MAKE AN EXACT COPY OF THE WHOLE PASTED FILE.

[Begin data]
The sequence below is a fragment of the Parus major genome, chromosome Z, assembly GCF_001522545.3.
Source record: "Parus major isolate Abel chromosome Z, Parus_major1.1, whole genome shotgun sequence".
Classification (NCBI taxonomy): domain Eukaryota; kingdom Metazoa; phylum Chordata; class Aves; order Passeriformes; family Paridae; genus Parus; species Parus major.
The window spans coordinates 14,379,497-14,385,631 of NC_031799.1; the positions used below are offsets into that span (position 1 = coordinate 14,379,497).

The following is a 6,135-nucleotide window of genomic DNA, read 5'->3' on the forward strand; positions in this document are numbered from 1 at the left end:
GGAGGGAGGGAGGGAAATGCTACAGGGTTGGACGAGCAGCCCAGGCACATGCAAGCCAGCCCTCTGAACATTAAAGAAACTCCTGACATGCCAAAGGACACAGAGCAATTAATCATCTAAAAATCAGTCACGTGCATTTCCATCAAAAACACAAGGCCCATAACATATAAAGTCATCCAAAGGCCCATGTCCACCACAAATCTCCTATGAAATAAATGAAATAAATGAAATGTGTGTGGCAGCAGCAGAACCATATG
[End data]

The sequence below is a fragment of the Parus major genome, chromosome Z, assembly GCF_001522545.3.
Source record: "Parus major isolate Abel chromosome Z, Parus_major1.1, whole genome shotgun sequence".
Classification (NCBI taxonomy): domain Eukaryota; kingdom Metazoa; phylum Chordata; class Aves; order Passeriformes; family Paridae; genus Parus; species Parus major.
The window spans coordinates 14,379,497-14,385,631 of NC_031799.1; the positions used below are offsets into that span (position 1 = coordinate 14,379,497).

The following is a 6,135-nucleotide window of genomic DNA, read 5'->3' on the forward strand; positions in this document are numbered from 1 at the left end:
GGAGGGAGGGAGGGAAATGCTACAGGGTTGGACGAGCAGCCCAGGCACATGCAAGCCAGCCCTCTGAACATTAAAGAAACTCCTGACATGCCAAAGGACACAGAGCAATTAATCATCTAAAAATCAGTCACGTGCATTTCCATCAAAAACACAAGGCCCATAACATATAAAGTCATCCAAAGGCCCATGTCCACCACAAATCTCCTATGAAATAAATGAAATAAATGAAATGTGTGTGGCAGCAGCAGAACCATATG